The turf wars are hotting up as major players start investing significantly in social and scientific networking for scientists. The first significant casualty has been BiomedExperts, owned by Elsevier. The reason? Elsevier has bought up the online reference management and (kind of) social networking service Mendeley. They are shutting down BiomedExperts rapidly too – there's a 31st of December deadline – and advising users to migrate to Mendeley. BiomedExperts claims 8 million signed-up users, but I wonder how many of these are active, given the decision to move to Mendeley, which has a mere 3 million. Looking at the results from a Nature survey of 3,000 scientists and engineers showed this pecking order:
Source: Van Noorden, R. (2014, August 14). Online collaboration: Scientists and the social network. Nature, pp. 126–129. doi:10.1038/512126a
The most visited site is Google Scholar, but given the capabilities of Scholar as a literature search site, the wonder is that there are still people out there who haven't heard of it. More interesting is what's in second place: ResearchGate. ResearchGate is getting important in ways that deserve a separate posting. It's a site that doesn't just accept uploads of your papers, it looks for them on your behalf. And it's got a very active user community.
A social reference management service?
But back to BiomedExperts and Mendeley. Mendeley has concentrated on reference management. You download an app to your computer that synchronises your reference library with Mendeley's cloud servers, allowing you to keep your library updated and accessible from many machines. It also allows you to share references with other users – good for collaborative projects. Mendeley uses a Word plugin to manage citations, making it an attractive competitor to EndNote at a price that's highly competitive – free.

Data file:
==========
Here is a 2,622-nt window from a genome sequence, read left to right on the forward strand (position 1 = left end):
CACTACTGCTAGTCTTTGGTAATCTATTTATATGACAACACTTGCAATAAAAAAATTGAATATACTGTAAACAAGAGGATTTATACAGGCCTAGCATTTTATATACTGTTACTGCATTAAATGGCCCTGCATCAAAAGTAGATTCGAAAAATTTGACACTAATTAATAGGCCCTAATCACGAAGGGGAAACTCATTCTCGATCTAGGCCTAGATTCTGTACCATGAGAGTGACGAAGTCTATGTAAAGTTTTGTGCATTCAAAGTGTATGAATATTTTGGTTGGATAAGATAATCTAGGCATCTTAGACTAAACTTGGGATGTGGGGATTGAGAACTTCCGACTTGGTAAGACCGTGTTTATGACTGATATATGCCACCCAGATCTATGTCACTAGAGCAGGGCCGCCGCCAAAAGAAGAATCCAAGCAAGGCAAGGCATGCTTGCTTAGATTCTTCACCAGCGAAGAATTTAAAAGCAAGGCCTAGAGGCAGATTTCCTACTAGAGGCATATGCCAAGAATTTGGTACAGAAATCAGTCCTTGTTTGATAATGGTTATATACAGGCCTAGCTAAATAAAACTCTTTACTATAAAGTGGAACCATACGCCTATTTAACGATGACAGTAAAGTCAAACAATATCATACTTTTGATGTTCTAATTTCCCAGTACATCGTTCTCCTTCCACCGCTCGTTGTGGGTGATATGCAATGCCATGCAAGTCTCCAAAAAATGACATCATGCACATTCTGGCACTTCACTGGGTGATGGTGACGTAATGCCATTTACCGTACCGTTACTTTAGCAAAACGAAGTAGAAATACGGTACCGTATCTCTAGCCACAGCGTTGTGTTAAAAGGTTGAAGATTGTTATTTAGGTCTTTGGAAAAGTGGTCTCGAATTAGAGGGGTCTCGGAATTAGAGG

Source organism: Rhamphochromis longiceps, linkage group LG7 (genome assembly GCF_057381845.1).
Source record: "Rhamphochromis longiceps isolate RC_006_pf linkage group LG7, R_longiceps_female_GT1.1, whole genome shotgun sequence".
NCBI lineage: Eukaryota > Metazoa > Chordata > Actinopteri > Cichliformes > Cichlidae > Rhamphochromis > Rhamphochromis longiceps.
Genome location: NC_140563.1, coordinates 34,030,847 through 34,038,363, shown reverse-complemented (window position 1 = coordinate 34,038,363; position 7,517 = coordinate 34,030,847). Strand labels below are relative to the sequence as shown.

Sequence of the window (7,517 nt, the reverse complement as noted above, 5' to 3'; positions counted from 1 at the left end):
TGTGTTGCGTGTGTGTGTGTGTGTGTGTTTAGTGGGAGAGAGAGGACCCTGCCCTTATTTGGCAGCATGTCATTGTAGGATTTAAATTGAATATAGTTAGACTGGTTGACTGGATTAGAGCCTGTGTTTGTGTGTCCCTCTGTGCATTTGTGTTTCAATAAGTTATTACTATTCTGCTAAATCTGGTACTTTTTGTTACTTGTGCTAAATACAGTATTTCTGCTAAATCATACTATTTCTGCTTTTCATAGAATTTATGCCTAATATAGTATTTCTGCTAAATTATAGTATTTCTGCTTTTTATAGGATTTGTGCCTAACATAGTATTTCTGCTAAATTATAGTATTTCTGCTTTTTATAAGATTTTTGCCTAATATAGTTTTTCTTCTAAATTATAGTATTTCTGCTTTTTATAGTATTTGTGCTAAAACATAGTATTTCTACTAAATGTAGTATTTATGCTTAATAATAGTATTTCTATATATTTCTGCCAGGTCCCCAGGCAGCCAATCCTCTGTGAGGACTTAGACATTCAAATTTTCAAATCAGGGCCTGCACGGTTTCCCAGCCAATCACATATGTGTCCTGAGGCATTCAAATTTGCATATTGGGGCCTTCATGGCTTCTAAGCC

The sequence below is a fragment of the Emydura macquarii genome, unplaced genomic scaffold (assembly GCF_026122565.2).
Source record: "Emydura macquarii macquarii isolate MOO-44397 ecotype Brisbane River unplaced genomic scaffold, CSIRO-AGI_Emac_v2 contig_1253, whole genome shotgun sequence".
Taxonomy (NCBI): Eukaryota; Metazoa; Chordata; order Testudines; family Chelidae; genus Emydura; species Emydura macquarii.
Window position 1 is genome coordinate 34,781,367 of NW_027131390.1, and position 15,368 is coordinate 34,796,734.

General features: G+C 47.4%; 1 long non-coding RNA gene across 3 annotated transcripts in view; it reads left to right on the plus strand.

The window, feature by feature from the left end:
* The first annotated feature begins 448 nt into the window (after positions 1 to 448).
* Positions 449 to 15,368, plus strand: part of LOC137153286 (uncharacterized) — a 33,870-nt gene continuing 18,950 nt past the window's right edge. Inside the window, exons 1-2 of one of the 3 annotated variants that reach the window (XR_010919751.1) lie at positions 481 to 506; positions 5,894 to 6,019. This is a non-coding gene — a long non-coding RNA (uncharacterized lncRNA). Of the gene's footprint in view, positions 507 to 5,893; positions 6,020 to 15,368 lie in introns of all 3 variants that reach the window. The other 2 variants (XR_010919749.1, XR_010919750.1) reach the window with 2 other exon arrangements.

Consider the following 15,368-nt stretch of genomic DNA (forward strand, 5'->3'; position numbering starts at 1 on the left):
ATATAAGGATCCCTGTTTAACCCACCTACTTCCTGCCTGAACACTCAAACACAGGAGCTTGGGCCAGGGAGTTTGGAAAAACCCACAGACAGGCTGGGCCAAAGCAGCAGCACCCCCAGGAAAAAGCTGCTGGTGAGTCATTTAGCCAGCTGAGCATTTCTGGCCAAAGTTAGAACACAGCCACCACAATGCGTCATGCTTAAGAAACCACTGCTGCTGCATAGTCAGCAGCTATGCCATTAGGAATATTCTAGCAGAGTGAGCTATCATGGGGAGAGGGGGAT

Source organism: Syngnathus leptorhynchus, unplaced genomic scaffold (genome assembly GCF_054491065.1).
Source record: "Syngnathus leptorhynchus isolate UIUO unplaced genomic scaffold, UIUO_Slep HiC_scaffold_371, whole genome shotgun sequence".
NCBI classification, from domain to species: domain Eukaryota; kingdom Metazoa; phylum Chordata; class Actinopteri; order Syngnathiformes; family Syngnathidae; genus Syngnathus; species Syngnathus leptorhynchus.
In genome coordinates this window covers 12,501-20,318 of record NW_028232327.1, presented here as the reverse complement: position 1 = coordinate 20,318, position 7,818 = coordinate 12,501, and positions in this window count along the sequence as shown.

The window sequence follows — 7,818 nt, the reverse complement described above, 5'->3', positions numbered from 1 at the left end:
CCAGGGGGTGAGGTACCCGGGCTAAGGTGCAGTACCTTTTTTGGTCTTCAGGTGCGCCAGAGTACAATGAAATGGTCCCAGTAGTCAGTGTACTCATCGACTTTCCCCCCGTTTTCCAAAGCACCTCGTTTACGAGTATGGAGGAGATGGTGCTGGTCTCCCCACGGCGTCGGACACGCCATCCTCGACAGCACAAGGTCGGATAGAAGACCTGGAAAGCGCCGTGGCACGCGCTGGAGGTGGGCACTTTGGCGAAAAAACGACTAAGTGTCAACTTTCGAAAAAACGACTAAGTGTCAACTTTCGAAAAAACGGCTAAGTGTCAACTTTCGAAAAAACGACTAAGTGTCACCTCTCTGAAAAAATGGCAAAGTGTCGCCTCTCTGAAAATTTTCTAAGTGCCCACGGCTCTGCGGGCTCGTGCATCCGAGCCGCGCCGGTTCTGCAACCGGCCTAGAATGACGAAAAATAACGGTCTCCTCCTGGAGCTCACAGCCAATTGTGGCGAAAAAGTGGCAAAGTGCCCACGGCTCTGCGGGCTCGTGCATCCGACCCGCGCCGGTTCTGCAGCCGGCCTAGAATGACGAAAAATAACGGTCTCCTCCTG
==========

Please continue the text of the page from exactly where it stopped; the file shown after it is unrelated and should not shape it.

And Mendeley has a social networking capability – of sorts. While there are promising-looking interest groups, many are duplicates, and most seem to have fewer than ten members. More significantly, there are low levels of activity, consistent with the low levels of usage in the survey above.
So can Elsevier turn two ducks into an eagle? By combining the two sites, they widen the scope of BiomedExperts to include all comers, and they add the bibliographic functionality of Mendeley. But they are badly behind in the game. Ignoring sites like Facebook (just social) and Twitter (more useful, but too generic) the top players seem to be LinkedIn (more job focussed) and ResearchGate. Can Elsevier turn around Mendeley's fortunes and move it from an under-used online bibliography manager into a thriving nexus for scientists? We shall see…